....Are there any artists you wanted to work with but didn’t get to?
I tried to sign N.W.A. I went to the studio when they were recording Straight Outta Compton. I was just a fan, but I developed a relationship with them. And the reason it didn’t work out was ... there have been a couple of cases in my life where I make some plan with the artist, but then they already have an existing relationship with a company and the company ends up doing something different. N.W.A was one of those.
How did you discover Public Enemy, another one of the
greatest rap groups ever?
D.M.C. from Run-D.M.C. played me a tape of Chuck D hosting a radio
show. The show was called “Public Enemy Number One.” And the
first minute of the song “Public Enemy” was his theme song. We
listened to it over and over again. He sounded different. He had that
deep voice, and there was a more intellectual side to him. He didn’t
sound like a kid. He sounded more mature. And angry. So I called him,
and he said that he had already done the rap thing. Now he had a
regular job. He wasn’t interested. He felt like he was too old. He
was probably 20. LL was 16. Chuck thought he’d missed his chance. ‘From the beginning, all I’ve cared about is things being
...You also produced the Red Hot Chili Peppers’ Blood Sugar Sex Magik. It was a transitional moment for them. Tell me about the genesis of “Under the Bridge.”
Same as the LL story. I was at Anthony’s house, and he was showing me
some books of writing he had done. And I was going through the
notebooks and I found this “Under the Bridge” thing. And I was like,
“This looks really good. What is this?” And Anthony’s like, “Well, it’s a
poem, and a song, but it’s not a Chili Peppers song.” And I was like,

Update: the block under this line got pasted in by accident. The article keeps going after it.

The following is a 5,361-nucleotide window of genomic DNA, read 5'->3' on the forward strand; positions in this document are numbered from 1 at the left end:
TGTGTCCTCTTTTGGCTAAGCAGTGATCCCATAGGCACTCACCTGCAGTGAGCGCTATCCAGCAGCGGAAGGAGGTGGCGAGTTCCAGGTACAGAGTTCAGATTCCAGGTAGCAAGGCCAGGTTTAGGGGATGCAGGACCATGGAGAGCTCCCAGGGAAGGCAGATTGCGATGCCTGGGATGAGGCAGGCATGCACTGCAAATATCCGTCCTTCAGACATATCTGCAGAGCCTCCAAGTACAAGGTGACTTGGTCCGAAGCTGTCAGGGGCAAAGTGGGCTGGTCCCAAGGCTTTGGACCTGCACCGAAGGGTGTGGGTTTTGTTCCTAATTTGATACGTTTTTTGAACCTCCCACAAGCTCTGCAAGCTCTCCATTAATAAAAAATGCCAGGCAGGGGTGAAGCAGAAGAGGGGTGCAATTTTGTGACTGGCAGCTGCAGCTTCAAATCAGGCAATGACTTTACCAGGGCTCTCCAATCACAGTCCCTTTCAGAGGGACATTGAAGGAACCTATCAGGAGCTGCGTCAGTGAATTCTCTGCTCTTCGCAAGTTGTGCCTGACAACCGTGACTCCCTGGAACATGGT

“Why not?” And he’s like, “Well, that’s not what we do. We’re a funk
band and I rap, and this isn’t that kind of song. This is more of a
personal song.” But I pushed him. I said, “Let’s just explore where it
....Your debut release together on Def Jam was “I Need a Beat” by
LL Cool J. This was 1984. When you first heard LL, what was your
I laughed because he sounded really young. He was 16, and he was
using all these big words. But he sounded like he knew what he was
Where was this?
In the dorm at NYU. It was a cassette he had sent us. Ad-Rock from
the Beastie Boys recognized it and was like, “You gotta hear this.” And
he played it for me.
What was the next step? Did you say, “we have to sign this kid”?
No, I called LL and said we should meet. I remember being in the dorm
and going through his notebook. This was before rap songs really had
structure. Often they could be eight, nine minutes long—one entire side
of a 12-inch. So I would go through LL’s lyric book and say, “Let’s use
these eight bars as a verse, and let’s use these 16 bars as a verse, and
this phrase here is going to be the hook, and that will be repeated.”
...When he (Kanye West) came to you with the record, did you have a sense of what needed to be done?
Initially, he thought there were going to be 16 songs on the album.
But that first day, before he even asked me to work on it, I said,
“Maybe you should make it more concise. Maybe this is two albums. Maybe
this is just the first half.” That was one of the first breakthroughs.
Kanye was like, “That’s what I came here today to hear! It could be 10
So there might be another Yeezus in the pipeline?
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